“Our biggest drawback was, we felt we had talent to create stuff, but we didn't have the money to promote it. That's why most of our things we recorded with the idea of trying to get them leased to a major label, and we shopped them around,” Waltner recalled. And, on a few occasions, that idea marked bullseye well, despite not leading to tremendous sales. Waltner and Cox continued as writing partners into the later ’60s, issuing titles on different labels and under different names. In 1966, under the Deuces Wild they issued the instro “Keep On,” as Corby CR-211—today a modest Northern soul dancer—which was picked up by Vault Records stateside, Columbia in Canada, and garnered enough attention for the group to be selected to play alongside The Knickerbockers, James Brown, and Don Grady (aka Don Agrati, future Yellow Balloon bandmember) during a June of ’66 broadcast of Where The Action Is, filmed at the Newport Dunes on Newport Beach. 

The following year, 1967, found the duo issuing a largely acoustic folk-rock ballad with Everly Brothers-influenced harmonies called “Soft Summer Breeze”—which this set cribs its name from—as two identical B-sides issued by two separate names, The Giant Crab and The Love’s Me Petal (for Corby and Roulette, respectively). On the Roulette release, interestingly, the A-Side, “Summer’s End,” is additionally a Corby re-cut of sorts, utilizing the backing track and melody from Ralph Geddes’ “Give Me Peace” (CR-209) from two years prior, with revised lyrics.

The original version of Geddes’ lonesome, E-Z surf, proto-psych masterclass with echoed guitar lines and bare, emotional openness closes Soft Summer Breezes: Corby’s Living Sound. Ralph Geddes, and his brother Paul, had long been around the revolving Corby-related studios, contributing to sessions, songwriting, and the like, after having both been members of actor/musician Aki Aleong’s instrumental surf outfit, Aki Aleong & The Nobles. (For those following the breadcrumbs, Aleong also went by the name Akim, of “Voodoo Drums” infamy, immortalized on N065, Technicolor Paradise: Rhum Rhapsodies & Other Exotic Delights.) 

And of The Giant Crab? The name was initially one of the many for assorted Waltner/Cox compositions and releases, though having landed on KRLA with their first single “Listen Girl” b/w “Soft Summer Breeze,” Corby believed the group to have more legs than initially expected. So, after the first single was issued, Cox approached a Santa Barbara-based band he was acquainted with, Ernie & The Emperors, and asked if they would be keen to carry on with the name, to which they happily agreed. The Giant Crab quintet, comprised of two sets of Hispanic brothers, issued two further singles on Corby of fuzz-filled and horn-accented sunshine pop/psych-pop, led by the three Oroscos (Ernie, Raymond, and Ruben) and two Fricias (Dennis and Kenny) rounding out the lineup. Across a two-year span, after signing with UNI in 1968, the group released a further four singles and two full-length albums (which some of the Corby sides were re-recorded for), before some members evolved into the heavier combo Big Brother Ernie Joseph. 

At the renamed Living Sound Recorders, Waltner’s prior emphasis on scouting local talent receded. Many of the releases issued simply originated via studio bookings, the golden-eared trio of Cox, Hardesty and Waltner being in the right place at the right time and proposing partnership after familiarizing themselves with a given band’s skills. And, to that end, the trio’s searching ears sought out lyrically complex, longing, frenetic, melodic and mellow compositions in equal measure, across folk-rock/soft psych (Bob Belche, The Morning Sun); the balladic, dreamy psychedelia primed for Swedish uber-collector Jorgen Johansson’s Fading Yellow series by J.C. Horton, and Alice (who later evolved into UNI act D.C. Hawk, and held in its ranks future Yankee Rose bassist Pete Currier); dark, Los Angeles garage-psych (Midnight Snack, Bedpost Oracle);  tambourine-shakin’ soft garage-bubble-psych replete with cheap organ and elegiac jazz guitar lines (Leafy Wilson, backed by Bedpost Oracle); proto- power pop, Ronnie McFarlin’s ragged teen-pop and prescient country-rock more melodious than his latter-day, “Real People”-centric sides, and still had time to construct the lush, heartbroken, sunshine vibrations of Waltner’s “Can’t Make It Without You.”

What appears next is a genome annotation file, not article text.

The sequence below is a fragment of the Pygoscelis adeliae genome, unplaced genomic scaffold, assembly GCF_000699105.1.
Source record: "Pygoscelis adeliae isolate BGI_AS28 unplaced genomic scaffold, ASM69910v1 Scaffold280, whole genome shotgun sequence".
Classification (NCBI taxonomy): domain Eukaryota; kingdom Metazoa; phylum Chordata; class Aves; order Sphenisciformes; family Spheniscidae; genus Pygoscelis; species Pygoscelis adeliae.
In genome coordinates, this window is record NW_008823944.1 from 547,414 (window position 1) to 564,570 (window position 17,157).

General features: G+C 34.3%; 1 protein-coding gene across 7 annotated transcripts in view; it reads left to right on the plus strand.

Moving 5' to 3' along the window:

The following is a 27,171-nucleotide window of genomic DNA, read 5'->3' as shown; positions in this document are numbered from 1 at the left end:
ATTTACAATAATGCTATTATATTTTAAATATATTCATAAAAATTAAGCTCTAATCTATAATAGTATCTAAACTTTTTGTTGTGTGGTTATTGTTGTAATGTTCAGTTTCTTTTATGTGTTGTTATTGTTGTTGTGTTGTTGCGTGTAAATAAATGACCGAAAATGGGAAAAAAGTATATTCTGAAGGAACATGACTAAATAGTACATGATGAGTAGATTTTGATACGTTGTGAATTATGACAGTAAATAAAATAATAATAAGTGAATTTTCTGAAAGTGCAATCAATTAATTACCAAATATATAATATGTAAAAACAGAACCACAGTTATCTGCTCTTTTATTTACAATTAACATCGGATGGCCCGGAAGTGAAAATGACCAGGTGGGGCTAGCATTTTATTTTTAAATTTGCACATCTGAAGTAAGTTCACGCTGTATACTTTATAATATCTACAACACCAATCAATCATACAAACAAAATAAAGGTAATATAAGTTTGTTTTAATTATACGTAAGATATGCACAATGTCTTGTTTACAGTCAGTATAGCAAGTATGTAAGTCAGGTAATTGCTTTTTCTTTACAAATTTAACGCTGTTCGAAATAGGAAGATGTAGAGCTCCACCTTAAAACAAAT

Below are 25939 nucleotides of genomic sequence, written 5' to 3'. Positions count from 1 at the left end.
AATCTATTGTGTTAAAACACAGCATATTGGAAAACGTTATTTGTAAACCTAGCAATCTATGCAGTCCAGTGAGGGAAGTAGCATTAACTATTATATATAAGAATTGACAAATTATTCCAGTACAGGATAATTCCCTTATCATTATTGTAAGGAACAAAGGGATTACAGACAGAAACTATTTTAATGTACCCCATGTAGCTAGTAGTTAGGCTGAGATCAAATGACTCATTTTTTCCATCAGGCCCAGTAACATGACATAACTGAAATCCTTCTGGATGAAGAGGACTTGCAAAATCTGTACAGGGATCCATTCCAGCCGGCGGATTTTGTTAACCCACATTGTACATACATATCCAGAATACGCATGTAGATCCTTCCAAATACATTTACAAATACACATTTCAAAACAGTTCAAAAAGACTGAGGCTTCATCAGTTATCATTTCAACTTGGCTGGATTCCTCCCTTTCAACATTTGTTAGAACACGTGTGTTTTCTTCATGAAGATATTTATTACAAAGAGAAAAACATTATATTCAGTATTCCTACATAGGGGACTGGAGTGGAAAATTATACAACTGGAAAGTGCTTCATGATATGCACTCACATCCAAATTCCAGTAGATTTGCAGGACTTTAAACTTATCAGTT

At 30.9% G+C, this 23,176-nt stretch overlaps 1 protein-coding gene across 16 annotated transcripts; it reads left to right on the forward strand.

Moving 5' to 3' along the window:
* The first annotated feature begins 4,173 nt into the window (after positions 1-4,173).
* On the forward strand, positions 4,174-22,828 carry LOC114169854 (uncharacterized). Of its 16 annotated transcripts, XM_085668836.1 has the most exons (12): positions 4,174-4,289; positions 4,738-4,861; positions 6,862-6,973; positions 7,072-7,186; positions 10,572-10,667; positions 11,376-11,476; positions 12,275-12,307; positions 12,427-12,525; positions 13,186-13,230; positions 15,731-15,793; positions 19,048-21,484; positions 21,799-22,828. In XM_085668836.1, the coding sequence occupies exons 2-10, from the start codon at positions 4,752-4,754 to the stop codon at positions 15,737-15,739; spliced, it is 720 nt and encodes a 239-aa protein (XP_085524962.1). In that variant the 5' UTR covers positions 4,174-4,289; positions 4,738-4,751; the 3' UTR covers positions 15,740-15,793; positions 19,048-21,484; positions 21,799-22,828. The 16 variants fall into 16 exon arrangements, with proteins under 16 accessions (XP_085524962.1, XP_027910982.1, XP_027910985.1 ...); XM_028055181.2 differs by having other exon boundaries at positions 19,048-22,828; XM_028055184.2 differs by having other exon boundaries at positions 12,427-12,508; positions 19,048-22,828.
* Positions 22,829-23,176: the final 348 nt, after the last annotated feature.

After incorporating an additional partner which didn’t work out, and time generally taking its toll, Waltner sold his interest in Living Sound in 1970, moved to Santa Ana, and continued writing and recording, including mail-order demos for other artists done in his home studio. He’d later join the Scene III lounge trio, performing at local restaurants and bars when time allowed. Cox played with the KRLA Roadshow, produced and did arrangements for a variety of artists, started several labels each with a handful of releases including his own—Calico, Daisy, Sunbird, Utopia, etc.—and formed a new publishing company called Early Bird Music. Near the end of his initial music career of two-and-a-half decades starting in 1960, he also played for a few years backing up folk-pop almost-was Tim Morgon, whom he’d met when producing a session on him for Kapp Records ages back at Living Sound. But, once the constant sound of pounding drums lightly began fading from his consciousness, he realized he craved silence, not even peeking into the FM signal for a few years, focused purely on AM talk radio after decades into a raucous career. Today, the three partners in Corby Records remain close friends, and once again play music, but on a more hobbyist or personal edification basis. 

Akin to the hand-like ‘C’ and ‘Y’ in the final Corby label logo grasping the ‘orb’—designed by his own hand, like the two before it—Waltner has held tight onto files, paperwork, tapes, and ephemera from this era throughout the decades, amassing an archive without which this compilation would not exist. Across a hard-won half-decade, Corby Records issued more than two dozen releases, quite notable for a ’60s indie upstart. They created a strong, impressive catalog, orbiting the fringe, only cracking the thin, brittle, outside edge of superstardom. With Soft Summer Breezes: Corby’s Living Sound, it’s now in your hands to grasp and cherish.

– Jeremy Cargill, July 2021